Now that I have finished this post, it occurs to me that I have repeated some of the themes of an earlier post.  Perhaps what is bugging me even more than hell, which I no longer believe in due to the reasoning above, is this: Christians are imbued with a feeling (and plenty of teaching) that the true Christian is honest whereas even the thoughtful non-believer is either dishonest or deluded.  However, I believe that careful analysis will show that very often the opposite is true.

1 comment:

  1. I like how you've pointed out some of the major inconsistencies that any thoughtful consideration of the belief in Hell ought to produce.

    Thankfully, (though contrary to much of what is claimed) Jesus himself did not believe in Hell!

    I've actually written an entire book on this topic--Hell? No! Why You Can Be Certain There's No Such Place As Hell, (for anyone interested, you can get a free ecopy of Did Jesus Believe in Hell?, one of the most compelling chapters in my book at, but if I may, let me share one of the many points I make in it to explain why.

    If one is willing to look, there's substantial evidence contained in the gospels to show that Jesus opposed the idea of Hell. For example, in Luke 9:51-56, is a story about his great disappointment with his disciples when they actually suggested imploring God to rain FIRE on a village just because they had rejected him. His response: "You don't know what spirit is inspiring this kind of talk!" Presumably, it was NOT the Holy Spirit. He went on, trying to explain how he had come to save, heal and relieve suffering, not be the CAUSE of it.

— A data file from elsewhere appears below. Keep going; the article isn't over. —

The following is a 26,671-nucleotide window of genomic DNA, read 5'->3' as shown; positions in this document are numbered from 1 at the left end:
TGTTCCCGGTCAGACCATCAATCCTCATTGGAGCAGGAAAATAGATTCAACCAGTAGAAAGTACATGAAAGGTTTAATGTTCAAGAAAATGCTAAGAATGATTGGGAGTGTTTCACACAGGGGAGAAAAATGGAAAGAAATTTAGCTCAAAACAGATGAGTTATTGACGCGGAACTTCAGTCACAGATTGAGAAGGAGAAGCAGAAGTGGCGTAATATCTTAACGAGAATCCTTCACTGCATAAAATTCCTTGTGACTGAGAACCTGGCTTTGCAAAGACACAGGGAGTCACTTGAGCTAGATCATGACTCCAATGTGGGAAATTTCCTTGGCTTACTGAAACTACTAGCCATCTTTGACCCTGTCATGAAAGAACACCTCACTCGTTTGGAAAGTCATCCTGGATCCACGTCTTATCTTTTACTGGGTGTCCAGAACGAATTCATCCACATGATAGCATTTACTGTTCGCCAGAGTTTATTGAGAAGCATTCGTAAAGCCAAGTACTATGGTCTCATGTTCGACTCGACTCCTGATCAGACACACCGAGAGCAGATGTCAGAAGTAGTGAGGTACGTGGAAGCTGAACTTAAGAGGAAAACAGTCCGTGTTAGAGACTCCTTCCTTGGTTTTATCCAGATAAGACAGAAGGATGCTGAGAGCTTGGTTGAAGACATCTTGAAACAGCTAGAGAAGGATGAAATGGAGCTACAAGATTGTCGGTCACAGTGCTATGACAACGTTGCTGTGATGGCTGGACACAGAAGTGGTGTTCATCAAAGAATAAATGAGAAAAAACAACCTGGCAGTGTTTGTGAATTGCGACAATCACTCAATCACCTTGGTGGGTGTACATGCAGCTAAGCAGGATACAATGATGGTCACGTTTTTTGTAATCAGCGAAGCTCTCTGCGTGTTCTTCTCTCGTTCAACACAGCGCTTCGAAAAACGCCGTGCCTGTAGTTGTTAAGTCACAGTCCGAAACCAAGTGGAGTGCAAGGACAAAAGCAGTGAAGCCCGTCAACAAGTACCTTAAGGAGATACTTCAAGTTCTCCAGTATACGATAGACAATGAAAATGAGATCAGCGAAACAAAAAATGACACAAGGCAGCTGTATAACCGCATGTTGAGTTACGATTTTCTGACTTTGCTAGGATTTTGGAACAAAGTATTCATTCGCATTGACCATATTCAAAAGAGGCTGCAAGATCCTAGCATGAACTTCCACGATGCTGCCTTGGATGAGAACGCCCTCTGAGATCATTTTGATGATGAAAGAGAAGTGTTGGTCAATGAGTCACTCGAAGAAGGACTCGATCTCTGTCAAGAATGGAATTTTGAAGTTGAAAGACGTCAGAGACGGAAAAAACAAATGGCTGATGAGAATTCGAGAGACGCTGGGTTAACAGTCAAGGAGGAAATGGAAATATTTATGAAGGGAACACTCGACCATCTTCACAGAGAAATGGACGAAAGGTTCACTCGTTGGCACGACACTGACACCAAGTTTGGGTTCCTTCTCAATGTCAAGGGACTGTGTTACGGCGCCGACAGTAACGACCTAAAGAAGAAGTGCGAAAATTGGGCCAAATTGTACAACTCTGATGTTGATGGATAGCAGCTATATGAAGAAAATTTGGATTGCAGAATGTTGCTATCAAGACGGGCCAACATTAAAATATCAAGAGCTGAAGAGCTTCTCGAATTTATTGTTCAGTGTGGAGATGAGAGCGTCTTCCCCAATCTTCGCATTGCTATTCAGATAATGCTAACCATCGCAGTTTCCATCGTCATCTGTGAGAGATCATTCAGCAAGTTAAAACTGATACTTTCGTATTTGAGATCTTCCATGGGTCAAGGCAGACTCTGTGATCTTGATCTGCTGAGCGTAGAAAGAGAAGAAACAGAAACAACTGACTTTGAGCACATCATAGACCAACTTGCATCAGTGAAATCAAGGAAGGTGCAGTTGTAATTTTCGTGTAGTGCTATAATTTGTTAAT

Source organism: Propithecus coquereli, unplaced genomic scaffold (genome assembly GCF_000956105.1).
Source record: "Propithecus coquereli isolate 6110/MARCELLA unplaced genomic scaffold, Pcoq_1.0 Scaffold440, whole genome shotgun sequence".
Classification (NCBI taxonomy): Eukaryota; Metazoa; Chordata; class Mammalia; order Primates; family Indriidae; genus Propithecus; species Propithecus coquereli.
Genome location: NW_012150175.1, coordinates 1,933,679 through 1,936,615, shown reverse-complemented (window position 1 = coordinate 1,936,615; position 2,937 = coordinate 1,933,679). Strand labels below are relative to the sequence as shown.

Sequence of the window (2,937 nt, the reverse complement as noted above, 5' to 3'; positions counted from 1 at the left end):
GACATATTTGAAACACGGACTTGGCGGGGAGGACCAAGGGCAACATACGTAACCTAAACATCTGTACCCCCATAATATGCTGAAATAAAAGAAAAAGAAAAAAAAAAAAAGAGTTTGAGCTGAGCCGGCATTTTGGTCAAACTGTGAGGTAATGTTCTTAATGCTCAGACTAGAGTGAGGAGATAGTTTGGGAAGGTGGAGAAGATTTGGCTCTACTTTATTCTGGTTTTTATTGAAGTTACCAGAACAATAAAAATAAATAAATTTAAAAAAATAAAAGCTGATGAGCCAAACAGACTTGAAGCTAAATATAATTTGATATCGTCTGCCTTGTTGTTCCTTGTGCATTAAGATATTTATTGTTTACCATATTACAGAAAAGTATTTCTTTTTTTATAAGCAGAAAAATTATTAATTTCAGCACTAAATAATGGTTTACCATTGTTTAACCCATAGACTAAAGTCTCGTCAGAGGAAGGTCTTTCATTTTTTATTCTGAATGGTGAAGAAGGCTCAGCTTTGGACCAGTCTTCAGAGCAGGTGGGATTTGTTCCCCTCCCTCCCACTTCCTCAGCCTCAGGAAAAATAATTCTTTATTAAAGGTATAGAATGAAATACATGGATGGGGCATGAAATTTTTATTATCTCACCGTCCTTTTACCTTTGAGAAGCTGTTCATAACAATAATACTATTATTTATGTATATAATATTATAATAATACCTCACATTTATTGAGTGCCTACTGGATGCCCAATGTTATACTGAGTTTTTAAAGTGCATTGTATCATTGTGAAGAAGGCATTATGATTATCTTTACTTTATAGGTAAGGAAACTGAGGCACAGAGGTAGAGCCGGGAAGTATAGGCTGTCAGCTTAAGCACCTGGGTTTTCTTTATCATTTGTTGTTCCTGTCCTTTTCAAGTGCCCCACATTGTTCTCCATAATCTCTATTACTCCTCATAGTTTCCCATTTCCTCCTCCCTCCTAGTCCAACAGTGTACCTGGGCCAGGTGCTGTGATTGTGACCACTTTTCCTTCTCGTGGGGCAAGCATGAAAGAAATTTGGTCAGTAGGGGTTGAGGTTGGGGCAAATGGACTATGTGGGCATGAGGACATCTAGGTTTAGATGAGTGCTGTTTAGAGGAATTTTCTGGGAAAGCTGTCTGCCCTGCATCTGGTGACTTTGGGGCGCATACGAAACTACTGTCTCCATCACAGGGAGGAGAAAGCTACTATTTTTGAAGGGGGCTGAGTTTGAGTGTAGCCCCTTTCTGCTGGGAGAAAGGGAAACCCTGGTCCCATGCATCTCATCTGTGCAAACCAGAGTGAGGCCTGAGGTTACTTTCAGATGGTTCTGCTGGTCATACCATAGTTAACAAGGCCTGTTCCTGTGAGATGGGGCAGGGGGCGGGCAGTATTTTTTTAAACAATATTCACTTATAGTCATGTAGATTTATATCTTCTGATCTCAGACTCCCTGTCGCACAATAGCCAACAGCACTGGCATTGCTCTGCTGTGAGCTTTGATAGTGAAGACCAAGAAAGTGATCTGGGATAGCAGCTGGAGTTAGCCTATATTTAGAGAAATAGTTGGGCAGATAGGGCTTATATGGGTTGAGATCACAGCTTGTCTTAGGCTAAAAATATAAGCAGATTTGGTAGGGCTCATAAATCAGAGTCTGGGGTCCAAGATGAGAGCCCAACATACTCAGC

So it only stands to reason that this same Jesus, who was appalled at the very idea of burning a few people, for a few horrific minutes until they were dead, could never, ever burn BILLIONS of people for an ETERNITY!

    True, there are a few statements that made their way into the copies of copies of copies of the gospel texts which place “Hell” on Jesus’ lips, but these adulterations came along many decades after his death, most likely due to the Church filling up with Greeks who imported their belief in Hades with them when they converted.

    Bear in mind that the historical Protestant doctrine of the inspiration of the Scriptures applies only to the original autographs, not the copies. But sadly, the interpolations that made their way into those copies have provided a convenient excuse for a lot of people to get around following Jesus’ real message.